At the second visit, you permanent bridge will be carefully checked, adjusted, and cemented to achieve a proper fit. Occasionally your dentist may only temporarily cement the bridge, allowing your teeth and tissue time to get used to the new bridge. The new bridge will be permanently cemented at a later time.
You will receive care instructions at the conclusion of your treatment. Proper brushing, flossing and regular dental visits will aid in the life of your new permanent bridge.
A composite (tooth colored) filling is used to repair a tooth that is affected by decay, cracks, fractures, etc. The decayed or affected portion of the tooth will be removed and then filled with a composite filling.
There are many types of filling materials available, each with their own advantages and disadvantages. You and your dentist can discuss the best options for restoring your teeth. Composite fillings are the most widely used today. Because composite fillings are tooth colored, they can be closely matched to the color of existing teeth, and are more aesthetically suited for use in front teeth or the more visible areas of the teeth.
As with most dental restorations, composite fillings are not permanent and may someday have to be replaced. They are very durable, and will last many years, giving you a long lasting, beautiful smile.
Reasons for composite fillings:
- Chipped teeth
- Closing space between two teeth
- Cracked or broken teeth
- Decayed teeth
- Worn teeth
How are composite fillings placed?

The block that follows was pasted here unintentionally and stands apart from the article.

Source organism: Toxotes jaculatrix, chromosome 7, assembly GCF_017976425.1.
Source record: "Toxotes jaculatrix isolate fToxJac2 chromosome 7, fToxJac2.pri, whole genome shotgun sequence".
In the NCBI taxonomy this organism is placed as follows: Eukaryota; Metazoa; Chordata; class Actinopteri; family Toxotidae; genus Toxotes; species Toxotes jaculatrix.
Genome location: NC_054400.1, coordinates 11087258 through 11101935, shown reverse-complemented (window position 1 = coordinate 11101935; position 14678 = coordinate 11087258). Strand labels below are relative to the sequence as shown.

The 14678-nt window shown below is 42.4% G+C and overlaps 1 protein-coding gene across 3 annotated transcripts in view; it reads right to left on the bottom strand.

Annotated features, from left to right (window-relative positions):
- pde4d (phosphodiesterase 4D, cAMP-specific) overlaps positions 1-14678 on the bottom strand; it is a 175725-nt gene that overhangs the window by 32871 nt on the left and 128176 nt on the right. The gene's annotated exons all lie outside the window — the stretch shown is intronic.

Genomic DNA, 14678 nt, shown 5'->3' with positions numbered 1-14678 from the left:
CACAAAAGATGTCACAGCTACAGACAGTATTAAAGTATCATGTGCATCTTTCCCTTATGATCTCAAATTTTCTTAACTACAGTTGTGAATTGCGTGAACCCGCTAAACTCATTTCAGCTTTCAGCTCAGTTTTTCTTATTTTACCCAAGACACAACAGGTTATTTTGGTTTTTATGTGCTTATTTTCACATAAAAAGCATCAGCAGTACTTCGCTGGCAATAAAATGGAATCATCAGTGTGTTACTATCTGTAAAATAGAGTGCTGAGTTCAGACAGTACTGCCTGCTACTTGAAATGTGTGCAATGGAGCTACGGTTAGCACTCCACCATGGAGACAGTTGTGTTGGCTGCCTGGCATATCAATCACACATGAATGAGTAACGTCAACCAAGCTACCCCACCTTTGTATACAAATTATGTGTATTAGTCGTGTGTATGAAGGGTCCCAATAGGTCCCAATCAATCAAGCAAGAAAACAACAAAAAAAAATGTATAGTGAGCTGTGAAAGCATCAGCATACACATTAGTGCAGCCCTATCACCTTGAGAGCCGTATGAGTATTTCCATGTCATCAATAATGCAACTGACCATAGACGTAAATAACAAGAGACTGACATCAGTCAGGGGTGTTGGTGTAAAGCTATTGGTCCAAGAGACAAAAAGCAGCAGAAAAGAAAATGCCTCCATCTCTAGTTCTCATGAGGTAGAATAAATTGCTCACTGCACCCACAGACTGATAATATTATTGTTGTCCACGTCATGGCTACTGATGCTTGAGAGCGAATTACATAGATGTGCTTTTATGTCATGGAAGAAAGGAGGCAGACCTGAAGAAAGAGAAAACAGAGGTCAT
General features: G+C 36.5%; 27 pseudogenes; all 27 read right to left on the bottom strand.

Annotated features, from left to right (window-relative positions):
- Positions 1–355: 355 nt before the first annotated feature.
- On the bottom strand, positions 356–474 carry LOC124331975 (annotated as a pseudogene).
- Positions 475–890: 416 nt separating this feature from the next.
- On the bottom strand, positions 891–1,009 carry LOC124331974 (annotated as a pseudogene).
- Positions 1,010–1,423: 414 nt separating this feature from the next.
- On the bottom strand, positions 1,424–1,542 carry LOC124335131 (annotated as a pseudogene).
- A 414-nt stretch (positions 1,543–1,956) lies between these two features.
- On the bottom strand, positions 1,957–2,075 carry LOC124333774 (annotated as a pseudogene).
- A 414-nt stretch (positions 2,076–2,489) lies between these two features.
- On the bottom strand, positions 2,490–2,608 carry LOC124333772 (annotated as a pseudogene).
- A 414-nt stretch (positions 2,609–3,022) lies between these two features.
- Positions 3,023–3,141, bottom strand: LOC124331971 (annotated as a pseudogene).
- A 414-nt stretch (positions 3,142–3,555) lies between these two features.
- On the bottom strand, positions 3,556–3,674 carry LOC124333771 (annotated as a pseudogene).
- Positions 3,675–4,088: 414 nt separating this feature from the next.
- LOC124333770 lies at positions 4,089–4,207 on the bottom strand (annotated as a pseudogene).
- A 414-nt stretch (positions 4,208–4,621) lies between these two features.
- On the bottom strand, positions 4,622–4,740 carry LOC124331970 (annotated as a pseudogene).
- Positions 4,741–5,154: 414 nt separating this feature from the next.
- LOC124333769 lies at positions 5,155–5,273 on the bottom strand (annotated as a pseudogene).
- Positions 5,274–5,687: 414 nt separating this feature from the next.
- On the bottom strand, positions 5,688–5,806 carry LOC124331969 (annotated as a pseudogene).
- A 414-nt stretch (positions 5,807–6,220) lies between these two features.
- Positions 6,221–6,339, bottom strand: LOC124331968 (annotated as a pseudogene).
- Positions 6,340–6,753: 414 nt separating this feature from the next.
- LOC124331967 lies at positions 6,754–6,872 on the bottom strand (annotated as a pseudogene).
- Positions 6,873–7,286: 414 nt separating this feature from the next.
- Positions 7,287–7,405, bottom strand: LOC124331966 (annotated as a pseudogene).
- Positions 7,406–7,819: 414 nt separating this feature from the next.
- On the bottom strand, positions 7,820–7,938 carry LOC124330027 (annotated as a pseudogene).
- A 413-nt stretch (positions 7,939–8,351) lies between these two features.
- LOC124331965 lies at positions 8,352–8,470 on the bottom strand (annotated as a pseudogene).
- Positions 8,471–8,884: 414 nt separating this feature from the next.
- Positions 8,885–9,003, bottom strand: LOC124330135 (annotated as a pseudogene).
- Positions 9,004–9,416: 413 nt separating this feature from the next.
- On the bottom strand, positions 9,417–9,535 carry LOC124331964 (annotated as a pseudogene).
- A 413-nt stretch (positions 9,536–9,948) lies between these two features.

Composite fillings are usually placed in one appointment. While the tooth is numb, your dentist will remove decay as necessary. The space will then be thoroughly cleaned and carefully prepared before the new filling is placed. If the decay was near the nerve of the tooth, a special medication will be applied for added protection. The composite filling will then be precisely placed, shaped, and polished, restoring your tooth to its original shape and function.
It is normal to experience sensitivity to hot and cold when composite fillings are first placed, however this will subside shortly after your tooth acclimates to the new filling.
You will be given care instructions at the conclusion of your treatment. Good oral hygiene practices, eating habits, and regular dental visits will aid in the life of your new fillings.
With the highest success rate of of any tooth-replacement option and a track record spanning decades, dental implants are the best long-term solution to missing teeth. When properly cared for, implants can last the rest of your life.
A dental implant is inserted by an Oral Surgeon into the site where the tooth is missing. The implant serves as a replacement for the root of the missing tooth. A small post called an abutment is then connected to the implant. After the oral surgeon has finished the implant it is then time for our office to take impressions for the lab to create the replacement teeth. The replacement tooth is cemented on top of the abutment. Your new tooth will look and function just like your other natural teeth.